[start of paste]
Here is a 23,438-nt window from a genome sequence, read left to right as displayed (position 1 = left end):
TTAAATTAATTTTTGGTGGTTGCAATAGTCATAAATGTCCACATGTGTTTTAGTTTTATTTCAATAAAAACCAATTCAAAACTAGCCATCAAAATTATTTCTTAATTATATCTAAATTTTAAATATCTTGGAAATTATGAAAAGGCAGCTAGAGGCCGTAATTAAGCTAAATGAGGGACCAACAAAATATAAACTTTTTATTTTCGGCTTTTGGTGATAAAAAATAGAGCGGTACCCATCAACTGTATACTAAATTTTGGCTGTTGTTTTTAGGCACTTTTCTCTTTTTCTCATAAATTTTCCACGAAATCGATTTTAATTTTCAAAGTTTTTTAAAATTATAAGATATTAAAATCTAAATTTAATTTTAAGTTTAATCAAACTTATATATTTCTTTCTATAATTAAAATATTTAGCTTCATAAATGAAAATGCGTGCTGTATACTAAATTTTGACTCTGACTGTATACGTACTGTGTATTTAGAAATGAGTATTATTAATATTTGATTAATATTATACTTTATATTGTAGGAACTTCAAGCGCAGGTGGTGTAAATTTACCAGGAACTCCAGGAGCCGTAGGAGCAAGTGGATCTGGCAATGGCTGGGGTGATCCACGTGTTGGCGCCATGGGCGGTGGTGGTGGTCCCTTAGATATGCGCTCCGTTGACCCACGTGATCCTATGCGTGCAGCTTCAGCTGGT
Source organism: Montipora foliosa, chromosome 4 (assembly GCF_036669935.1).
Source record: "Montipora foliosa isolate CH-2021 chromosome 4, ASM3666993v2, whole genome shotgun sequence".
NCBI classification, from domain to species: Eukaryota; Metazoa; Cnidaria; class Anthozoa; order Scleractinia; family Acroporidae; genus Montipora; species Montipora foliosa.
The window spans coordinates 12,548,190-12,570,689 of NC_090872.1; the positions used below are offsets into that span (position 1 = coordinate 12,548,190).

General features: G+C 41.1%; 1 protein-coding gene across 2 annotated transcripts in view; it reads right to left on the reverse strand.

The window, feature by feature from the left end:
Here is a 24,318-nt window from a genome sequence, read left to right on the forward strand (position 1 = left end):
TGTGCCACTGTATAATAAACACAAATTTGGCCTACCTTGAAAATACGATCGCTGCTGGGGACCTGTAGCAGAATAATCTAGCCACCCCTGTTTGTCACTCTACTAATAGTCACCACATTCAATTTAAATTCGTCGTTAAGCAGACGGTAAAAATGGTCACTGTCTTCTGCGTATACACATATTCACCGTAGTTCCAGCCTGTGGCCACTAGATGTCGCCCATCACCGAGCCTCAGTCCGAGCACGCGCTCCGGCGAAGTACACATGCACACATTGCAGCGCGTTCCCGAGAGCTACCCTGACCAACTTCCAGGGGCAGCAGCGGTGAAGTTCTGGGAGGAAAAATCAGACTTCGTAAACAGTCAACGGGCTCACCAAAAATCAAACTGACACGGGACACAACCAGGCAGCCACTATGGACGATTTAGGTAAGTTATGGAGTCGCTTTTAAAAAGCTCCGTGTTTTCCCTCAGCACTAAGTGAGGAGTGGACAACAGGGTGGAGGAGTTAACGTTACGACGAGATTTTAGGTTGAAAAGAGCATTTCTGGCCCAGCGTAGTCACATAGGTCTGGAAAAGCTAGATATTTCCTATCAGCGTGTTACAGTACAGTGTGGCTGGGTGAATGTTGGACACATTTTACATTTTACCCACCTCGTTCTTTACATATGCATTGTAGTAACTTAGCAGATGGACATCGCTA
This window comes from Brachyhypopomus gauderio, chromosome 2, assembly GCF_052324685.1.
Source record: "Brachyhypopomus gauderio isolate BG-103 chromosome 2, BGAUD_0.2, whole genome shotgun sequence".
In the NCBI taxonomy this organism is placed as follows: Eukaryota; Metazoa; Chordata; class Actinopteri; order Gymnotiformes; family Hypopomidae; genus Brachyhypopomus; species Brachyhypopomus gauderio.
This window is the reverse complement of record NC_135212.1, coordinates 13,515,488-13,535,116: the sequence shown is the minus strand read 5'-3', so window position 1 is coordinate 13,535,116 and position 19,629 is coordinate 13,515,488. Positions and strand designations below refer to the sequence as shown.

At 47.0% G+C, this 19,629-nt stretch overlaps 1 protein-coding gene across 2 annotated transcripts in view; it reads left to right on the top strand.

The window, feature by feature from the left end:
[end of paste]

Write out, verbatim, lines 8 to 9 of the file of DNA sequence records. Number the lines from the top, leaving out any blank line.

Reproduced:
The window, feature by feature from the left end:
Here is a 24,318-nt window from a genome sequence, read left to right on the forward strand (position 1 = left end):